Prior to His ascension, Jesus Christ spent forty days with His Apostles, teaching them all things pertaining to the Kingdom of God and establishing His Church among them. Following the establishment of the Church, man slowly began to transgress the laws, change the ordinances, and break the everlasting covenant, so much so that the Church fell away and apostatized as the Lord promised. [2 Thessalonians 2:1-4]. However, as the centuries progressed and the Gospel became more and more darkened by the precepts of men, there were many individuals who began to see a pattern. Namely, what they saw in the Scriptures was not what they saw being practiced. Moreover, as the principles of Christ were altered, the workings of Holy Spirit began to diminish. This too caught the attention of many who desired to the Church change to previous order of things. Thus they set out as best as they could, to reform the Church of Jesus Christ. The following consists of a few reformers and some of their more famous quotes
Scriptures to Consider
John Wesley (1703-1791), Methodist
It does not appear, that these extraordinary gifts of the Holy Ghost were common in the church for more than two or three centuries. We seldom hear of them after the fatal period, when the emperor Constantine called himself a Christian: From this time they almost totally ceased.
The cause of this was not, (as has been vulgarly supposed,) ‘because there was no more occasion for them,’ because all of the world became Christian. This is a miserable mistake: not a twentieth part of it [the world] was then nominally Christian.
The real cause was, ‘the love of many’ almost of all Christians, so called, was ‘waxed cold.’ The Christians had no more of the Spirit of Christ, than the other heathens. This was the real cause why extraordinary gifts of the Holy Ghost were no longer to be found in the Christian church; because the Christians were turned heathens again, and had only a dead form left.
– Wesley’s Sermons, Vol. 2, p. 266
“The times which we have reason to believe are at hand—if they are not already begun—are what many pious men have termed, the time of ‘the Latter-Day Glory’; meaning the time wherein God would gloriously display his power and love…and set up his kingdom over the earth.”
– John Wesley’s Sermon #71
What could God have done which He hath not done, to convince you that the day is coming, that the time is at hand, when He will fulfill His glorious promises; when He will arise and maintain His own cause and to set up His Kingdom over all the earth?
—Wesley's Sermons, vol. 2, p. 98
Johann Lorenz von Mosheim (1693-1755), German Lutheran church historian
The Christian church was scarcely formed when in different places, there started up a certain pretended reformer, who not satisfied with the simplicity of that religion that was taught by the Apostles, meditated changes of doctrine and worship.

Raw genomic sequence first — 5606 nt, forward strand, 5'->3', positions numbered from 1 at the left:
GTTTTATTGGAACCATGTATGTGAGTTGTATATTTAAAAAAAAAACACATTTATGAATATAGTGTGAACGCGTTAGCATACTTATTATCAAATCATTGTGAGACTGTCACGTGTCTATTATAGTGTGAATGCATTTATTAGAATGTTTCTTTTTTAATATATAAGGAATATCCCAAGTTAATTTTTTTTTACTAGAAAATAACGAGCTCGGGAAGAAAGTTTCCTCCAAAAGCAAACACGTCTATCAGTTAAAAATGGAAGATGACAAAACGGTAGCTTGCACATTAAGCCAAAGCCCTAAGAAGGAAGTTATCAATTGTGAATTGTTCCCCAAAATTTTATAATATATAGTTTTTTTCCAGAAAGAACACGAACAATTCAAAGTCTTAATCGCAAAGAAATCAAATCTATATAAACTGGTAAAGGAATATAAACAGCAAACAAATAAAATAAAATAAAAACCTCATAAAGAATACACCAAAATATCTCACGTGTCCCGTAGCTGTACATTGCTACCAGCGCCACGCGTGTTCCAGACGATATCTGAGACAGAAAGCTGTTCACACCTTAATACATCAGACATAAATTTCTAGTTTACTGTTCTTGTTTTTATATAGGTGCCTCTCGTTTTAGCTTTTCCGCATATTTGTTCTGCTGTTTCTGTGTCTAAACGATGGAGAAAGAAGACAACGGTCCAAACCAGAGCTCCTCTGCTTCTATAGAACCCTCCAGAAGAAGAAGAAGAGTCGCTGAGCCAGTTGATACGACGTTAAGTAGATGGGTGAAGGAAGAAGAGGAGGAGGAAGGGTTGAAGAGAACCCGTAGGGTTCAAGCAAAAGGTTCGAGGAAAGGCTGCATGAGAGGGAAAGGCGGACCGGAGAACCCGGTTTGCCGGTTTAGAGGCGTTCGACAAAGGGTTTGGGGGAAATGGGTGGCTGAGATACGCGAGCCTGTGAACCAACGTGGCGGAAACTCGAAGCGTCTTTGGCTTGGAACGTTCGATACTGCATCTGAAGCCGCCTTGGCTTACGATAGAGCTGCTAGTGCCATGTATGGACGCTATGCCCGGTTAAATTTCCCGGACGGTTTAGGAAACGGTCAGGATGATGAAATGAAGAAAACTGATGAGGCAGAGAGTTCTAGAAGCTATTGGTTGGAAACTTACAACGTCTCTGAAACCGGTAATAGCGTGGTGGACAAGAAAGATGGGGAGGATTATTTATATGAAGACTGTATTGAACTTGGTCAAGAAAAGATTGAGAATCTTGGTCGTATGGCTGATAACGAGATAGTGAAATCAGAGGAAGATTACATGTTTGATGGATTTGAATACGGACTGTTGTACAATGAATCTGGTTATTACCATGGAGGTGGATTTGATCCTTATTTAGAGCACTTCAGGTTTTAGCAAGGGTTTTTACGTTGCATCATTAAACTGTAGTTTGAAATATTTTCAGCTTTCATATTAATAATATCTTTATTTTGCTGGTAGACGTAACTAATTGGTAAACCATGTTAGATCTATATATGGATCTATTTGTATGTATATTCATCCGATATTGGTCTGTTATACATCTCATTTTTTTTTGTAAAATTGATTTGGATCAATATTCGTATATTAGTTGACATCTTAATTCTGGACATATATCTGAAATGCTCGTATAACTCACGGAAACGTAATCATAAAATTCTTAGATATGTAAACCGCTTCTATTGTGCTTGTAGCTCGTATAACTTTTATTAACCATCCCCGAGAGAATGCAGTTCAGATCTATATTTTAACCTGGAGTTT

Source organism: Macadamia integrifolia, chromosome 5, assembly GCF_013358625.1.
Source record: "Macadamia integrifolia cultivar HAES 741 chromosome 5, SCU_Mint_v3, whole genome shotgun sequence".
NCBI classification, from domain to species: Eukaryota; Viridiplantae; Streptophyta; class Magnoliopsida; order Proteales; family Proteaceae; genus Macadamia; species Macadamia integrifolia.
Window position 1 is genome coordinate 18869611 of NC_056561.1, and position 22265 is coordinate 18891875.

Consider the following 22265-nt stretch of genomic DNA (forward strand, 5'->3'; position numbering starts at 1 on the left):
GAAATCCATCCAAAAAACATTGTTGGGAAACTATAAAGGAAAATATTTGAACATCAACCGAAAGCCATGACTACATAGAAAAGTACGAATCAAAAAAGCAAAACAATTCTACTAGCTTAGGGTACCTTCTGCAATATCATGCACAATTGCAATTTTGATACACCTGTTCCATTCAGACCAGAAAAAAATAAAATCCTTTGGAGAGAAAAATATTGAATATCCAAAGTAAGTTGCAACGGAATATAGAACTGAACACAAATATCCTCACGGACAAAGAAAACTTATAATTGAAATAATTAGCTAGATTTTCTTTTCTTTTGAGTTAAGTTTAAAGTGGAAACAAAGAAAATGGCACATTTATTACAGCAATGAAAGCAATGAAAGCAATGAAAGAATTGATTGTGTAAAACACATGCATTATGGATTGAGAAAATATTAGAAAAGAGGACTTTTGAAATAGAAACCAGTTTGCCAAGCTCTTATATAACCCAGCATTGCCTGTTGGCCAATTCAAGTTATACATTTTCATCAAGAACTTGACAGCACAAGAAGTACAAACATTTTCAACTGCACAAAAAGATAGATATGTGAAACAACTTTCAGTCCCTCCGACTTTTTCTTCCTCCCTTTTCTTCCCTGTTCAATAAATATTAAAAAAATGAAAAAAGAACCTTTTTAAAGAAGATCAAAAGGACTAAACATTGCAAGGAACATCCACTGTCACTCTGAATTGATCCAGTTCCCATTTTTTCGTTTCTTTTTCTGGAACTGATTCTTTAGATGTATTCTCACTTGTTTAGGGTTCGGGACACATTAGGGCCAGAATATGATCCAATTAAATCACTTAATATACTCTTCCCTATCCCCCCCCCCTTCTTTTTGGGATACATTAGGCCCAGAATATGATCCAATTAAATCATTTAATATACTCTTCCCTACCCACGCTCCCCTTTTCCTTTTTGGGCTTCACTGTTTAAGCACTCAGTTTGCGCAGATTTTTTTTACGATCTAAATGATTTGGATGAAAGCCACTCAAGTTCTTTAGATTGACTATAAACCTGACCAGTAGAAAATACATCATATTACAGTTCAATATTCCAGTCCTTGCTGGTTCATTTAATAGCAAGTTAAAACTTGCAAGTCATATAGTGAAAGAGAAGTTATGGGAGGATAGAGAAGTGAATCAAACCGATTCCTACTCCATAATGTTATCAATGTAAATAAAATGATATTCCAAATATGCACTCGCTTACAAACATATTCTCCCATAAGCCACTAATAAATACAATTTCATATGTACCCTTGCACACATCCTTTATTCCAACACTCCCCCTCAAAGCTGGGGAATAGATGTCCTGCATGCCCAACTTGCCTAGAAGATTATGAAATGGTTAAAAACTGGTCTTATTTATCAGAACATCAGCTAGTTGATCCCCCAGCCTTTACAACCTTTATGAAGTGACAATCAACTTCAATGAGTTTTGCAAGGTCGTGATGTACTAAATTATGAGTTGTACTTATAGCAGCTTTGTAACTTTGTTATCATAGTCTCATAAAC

– First Century, Ch. 5, p. 2
There is no institution so pure and excellent which the corruption and folly of man will not in time alter for the worse, and load with additions foreign to its natures and original designs. Such in a particular manner, was the fate of Christianity. In this century many unnecessary rites and ceremonies were added to the Christian worship, the introduction of which was extremely offensive to wise and good men.
– Second Century, Ch. 4, p. 2
During this [seventh century] true religion lay buried under a senseless mass of superstitions, and was unable to raise her head. The earlier Christians had worshipped only God and His Son; but those called Christians in this century worshipped the wood of a cross, the images of holy men, and bones of dubious origin.
– Mosheim’s Ecclesiastical History, Fourth American Edition, p. 50
Roger Williams (1603-1683), Started the first Baptist church in America
He [Roger Williams] seems rather to have conceived that the church of Christ had so fallen into apostasy, as to have lost both its right form and the due administration of the ordinances, which could only be restored by some new apostolic, or specially commissioned messenger from above…He conceived “that the apostasy of Anti-Christ has so far corrupted all, that there can be no recovery out of that apostasy, till Christ shall send forth new apostles to plant churches anew.”
– Struggles and Triumphs of Religious Liberty, pp. 238-239
After Constantine, a true ministry no longer existed, and none but God could now bring it back. Williams did not come to this position easily, nor did he find it easy to persuade others that recreating the true church of Christ was a vain pursuit – apart from direct divine intervention.
- Edwin S. Gaustad, Liberty of Conscience: Roger Williams in America (Grand Rapids: Eerdmans, 1991), 91-92.
One member baptized [Roger] Williams, who in turn baptized all the others. About twenty persons joined in the creation of this, the first church of Baptist identification not only in Rhode Island but in all of North America as well... For Williams, who wrote of the “restless unsatisfiedness of my soul,” found no enduring peace, not even in the church molded by his own hands.
What authority did he have to be baptized or to baptize others? What line of apostolic continuity could be traced to that score of Bible believers who agreed to worship together? What biblical commission or divine command set this church apart or perhaps even above all others?...
In writing to John Winthrop as early as 1636, Williams bemoaned the spiritual nakedness of New England’s churches but added the hope that within a few years the Lord would reveal “the first and most ancient path” more plainly “to you and me.” More than a dozen years later, in a letter to Winthrop’s son, Williams indicated that he found no churches organized “after the first pattern” . . . His growing unease about the nature of all man-made (as opposed to Christ-created) churches led to his departure from the Providence church after only a few months of fellowship in that congregation’s midst…
– Edwin S. Gaustad, Liberty of Conscience: Roger Williams in America (Grand Rapids: Eerdmans, 1991), 91.